I’m still fighting issues with the gauges on the 944. Even though I have posted it for sale, I continue
to try and perfect the car. For some
reason, I just don’t think it will sell for what I’m asking for it and I like
it too much to give away, so I keep fixing (or trying to fix) the issues that
The left side of the cluster seems to have a problem; the temperature gauge and the fuel gauge are just flaky. One will work for awhile, then the other, then both, then none. It’s a little annoying, the temperature gauge makes me nervous, and the fuel gauge is just impractical. At least the odometer is working now so I can just fill it up every 200 miles or so.
I have now verified that the fuel level sender is
functioning properly and is not the issue.
I took the whole thing apart, cleaned it, and tested it. This is how I did it.
First you will need to unsnap the carpet that is lining the trunk area and pull it back to reveal the fuel level sending unit access. Depending on how often this was an issue, there may or may not be a cover over the sender, and it may or may not be easy to remove. Mine was super easy to remove…..maybe that’s a sign.
To test the sender, you will need to test the resistance between the two poles on the top. Remove the electrical connector and use an ohms tester, I used a fluke meter, to see if the resistance is proper. Use the information on Clark’s Garage to see if it is correct. Of course, this is assuming that you have an idea of how much gas is in the car. You could always fill it up and test, but if you need to remove the unit, you will get gas everywhere so think about this one.
If the above test does not pan out, or you think there is a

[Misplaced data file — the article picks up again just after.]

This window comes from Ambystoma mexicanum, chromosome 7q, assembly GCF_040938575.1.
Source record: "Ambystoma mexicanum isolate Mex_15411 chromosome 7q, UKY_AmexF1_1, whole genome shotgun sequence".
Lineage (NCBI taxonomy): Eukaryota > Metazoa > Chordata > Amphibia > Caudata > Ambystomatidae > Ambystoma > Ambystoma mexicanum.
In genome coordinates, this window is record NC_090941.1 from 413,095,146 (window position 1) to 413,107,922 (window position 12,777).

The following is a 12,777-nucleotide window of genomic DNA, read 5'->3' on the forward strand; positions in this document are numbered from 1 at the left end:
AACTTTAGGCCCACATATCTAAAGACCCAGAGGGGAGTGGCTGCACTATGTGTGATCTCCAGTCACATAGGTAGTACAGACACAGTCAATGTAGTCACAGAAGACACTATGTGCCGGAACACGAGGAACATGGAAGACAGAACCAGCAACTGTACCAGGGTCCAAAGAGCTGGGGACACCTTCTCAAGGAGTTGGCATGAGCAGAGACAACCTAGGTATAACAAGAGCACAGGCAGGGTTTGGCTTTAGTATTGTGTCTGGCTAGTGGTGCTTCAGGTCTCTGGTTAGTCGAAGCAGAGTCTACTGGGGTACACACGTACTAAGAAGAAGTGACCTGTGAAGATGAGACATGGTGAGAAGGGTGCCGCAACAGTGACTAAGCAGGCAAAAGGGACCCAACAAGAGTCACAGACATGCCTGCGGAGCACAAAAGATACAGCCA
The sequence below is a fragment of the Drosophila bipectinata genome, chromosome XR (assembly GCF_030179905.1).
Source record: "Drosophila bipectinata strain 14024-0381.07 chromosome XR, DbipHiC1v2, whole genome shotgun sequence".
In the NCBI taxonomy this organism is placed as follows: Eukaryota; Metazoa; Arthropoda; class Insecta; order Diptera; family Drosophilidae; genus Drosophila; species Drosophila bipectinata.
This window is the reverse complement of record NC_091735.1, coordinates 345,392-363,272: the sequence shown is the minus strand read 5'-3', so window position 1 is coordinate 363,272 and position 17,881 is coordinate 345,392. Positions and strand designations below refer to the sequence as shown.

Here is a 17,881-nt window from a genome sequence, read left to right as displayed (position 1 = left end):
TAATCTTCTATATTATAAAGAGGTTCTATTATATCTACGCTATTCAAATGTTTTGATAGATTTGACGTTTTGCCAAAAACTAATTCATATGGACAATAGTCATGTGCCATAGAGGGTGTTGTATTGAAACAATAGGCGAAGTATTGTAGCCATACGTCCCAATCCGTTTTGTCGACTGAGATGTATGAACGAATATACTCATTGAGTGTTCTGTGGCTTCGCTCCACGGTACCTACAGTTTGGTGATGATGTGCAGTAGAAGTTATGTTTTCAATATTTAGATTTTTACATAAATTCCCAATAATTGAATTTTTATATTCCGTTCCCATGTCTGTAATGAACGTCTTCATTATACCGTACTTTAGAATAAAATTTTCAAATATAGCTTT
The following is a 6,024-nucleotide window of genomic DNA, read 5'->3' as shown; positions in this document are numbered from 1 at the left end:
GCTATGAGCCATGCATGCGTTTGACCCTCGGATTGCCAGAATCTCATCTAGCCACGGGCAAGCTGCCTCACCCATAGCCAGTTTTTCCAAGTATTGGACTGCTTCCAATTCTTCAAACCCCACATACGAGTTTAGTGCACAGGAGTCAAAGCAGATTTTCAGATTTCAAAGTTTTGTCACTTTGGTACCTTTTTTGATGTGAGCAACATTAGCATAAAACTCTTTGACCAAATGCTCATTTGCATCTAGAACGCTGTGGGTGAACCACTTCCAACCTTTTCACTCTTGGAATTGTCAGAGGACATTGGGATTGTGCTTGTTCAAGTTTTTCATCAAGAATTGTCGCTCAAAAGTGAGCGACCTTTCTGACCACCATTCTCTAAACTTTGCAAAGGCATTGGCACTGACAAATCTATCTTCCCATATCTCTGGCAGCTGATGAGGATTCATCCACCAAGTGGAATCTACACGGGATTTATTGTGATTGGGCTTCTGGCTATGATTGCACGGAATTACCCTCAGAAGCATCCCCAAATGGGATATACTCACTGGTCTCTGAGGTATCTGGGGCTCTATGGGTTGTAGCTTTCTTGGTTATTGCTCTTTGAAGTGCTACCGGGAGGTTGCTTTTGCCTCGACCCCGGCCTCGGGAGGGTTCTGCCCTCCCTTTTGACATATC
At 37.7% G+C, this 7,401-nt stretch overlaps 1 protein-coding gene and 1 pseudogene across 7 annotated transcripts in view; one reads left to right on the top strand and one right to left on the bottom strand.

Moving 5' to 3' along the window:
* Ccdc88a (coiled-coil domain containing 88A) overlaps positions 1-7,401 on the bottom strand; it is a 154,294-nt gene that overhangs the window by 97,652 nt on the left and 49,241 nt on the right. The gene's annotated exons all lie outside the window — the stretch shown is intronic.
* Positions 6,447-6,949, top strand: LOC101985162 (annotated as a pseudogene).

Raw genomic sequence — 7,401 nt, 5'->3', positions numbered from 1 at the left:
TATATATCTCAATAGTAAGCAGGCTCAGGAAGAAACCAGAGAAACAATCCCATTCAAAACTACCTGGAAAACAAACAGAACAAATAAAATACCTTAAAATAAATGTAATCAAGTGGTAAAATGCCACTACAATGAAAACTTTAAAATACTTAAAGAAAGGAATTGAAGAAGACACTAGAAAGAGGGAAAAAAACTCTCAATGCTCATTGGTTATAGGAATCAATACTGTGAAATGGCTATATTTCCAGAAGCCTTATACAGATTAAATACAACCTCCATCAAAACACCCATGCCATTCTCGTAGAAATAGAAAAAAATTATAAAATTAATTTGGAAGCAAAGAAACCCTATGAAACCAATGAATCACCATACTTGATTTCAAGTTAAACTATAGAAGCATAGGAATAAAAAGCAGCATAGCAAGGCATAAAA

problem, you can take out the sender and see if everything is in place.
You will need to use a flathead screwdriver to remove the return line clamps. Loosen them as much as you can and pull them off their respective locations. You may need to turn the sender to get them off.
Loosen the black plastic cap on top of the fuel tank, I used a pair of channel locks to loosen the cap. This will release the sender and allow you to pull it out of the gas tank. Be careful, there will be fuel in the sender (unless the tank has no gas in it) and it will drip out of the bottom of the unit. Just hold it over the opening and let the fuel drain into the tank.
Now for the disassembly! There are two small nuts that hold this whole thing together. The first one is holding the big plastic piece in place on the bottom. I guess this is kind of a buffer to keep the gauge from going full / Half / Empty around turns. Use needle nose pliers to remove this nut and take off the plastic piece.
The second one holds the whole assembly together. Also use needle nose pliers to remove this nut. These nuts are small so be careful not to lose them.
Once the second nut is removed, you can pull the black plastic piece off the bottom and remove the metal sleeve that is around the components. This will expose the inner workings of the sender itself.
There are 3 guides that provide the information that the
fuel level sender needs to read accurately.
The two guides on the actual portion of the sender are connected to the
float and measure the resistance. The
other one I believe is the ground.
What you want to do is make sure the float can go up and down without any resistance or any chance of getting stuck. My float was getting stuck, so I used some 80 grit sandpaper to clean off the metal piece that the float rides on. This allowed the float to move freely up and down without issue.
While I had this out, I made sure that the resistance being read at the electrical points was matching the points the float was at, verifying that the resistance at Empty / Half / Full were the same as the Clark’s garage article. It is verified that my sender is reading proper resistance.
Once it is all cleaned and the resistance is verified
correct, you can reassemble. As usual,
it is the reverse of the tear down, just make sure that the piece that the float
rides on is in the whole for the black plastic piece.